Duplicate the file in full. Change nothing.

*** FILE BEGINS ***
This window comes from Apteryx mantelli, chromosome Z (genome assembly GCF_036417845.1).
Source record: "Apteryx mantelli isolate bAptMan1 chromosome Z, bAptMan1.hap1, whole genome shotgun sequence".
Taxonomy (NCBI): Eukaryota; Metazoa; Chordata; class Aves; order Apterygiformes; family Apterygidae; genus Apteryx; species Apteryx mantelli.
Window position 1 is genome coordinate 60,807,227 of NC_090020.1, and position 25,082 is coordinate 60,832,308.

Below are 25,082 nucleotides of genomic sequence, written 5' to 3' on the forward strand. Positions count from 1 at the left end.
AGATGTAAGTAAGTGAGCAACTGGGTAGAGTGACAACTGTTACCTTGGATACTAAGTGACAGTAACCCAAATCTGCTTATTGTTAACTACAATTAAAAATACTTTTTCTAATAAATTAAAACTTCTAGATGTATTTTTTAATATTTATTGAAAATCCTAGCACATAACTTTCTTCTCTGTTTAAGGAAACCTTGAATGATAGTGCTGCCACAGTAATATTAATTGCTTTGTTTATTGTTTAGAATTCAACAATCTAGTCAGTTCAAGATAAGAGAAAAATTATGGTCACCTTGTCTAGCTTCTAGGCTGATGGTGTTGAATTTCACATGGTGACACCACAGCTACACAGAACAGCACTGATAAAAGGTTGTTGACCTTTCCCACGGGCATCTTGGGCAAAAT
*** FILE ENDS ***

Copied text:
This window comes from Apteryx mantelli, chromosome Z (genome assembly GCF_036417845.1).
Source record: "Apteryx mantelli isolate bAptMan1 chromosome Z, bAptMan1.hap1, whole genome shotgun sequence".
Taxonomy (NCBI): Eukaryota; Metazoa; Chordata; class Aves; order Apterygiformes; family Apterygidae; genus Apteryx; species Apteryx mantelli.
Window position 1 is genome coordinate 60,807,227 of NC_090020.1, and position 25,082 is coordinate 60,832,308.

Below are 25,082 nucleotides of genomic sequence, written 5' to 3' on the forward strand. Positions count from 1 at the left end.
AGATGTAAGTAAGTGAGCAACTGGGTAGAGTGACAACTGTTACCTTGGATACTAAGTGACAGTAACCCAAATCTGCTTATTGTTAACTACAATTAAAAATACTTTTTCTAATAAATTAAAACTTCTAGATGTATTTTTTAATATTTATTGAAAATCCTAGCACATAACTTTCTTCTCTGTTTAAGGAAACCTTGAATGATAGTGCTGCCACAGTAATATTAATTGCTTTGTTTATTGTTTAGAATTCAACAATCTAGTCAGTTCAAGATAAGAGAAAAATTATGGTCACCTTGTCTAGCTTCTAGGCTGATGGTGTTGAATTTCACATGGTGACACCACAGCTACACAGAACAGCACTGATAAAAGGTTGTTGACCTTTCCCACGGGCATCTTGGGCAAAAT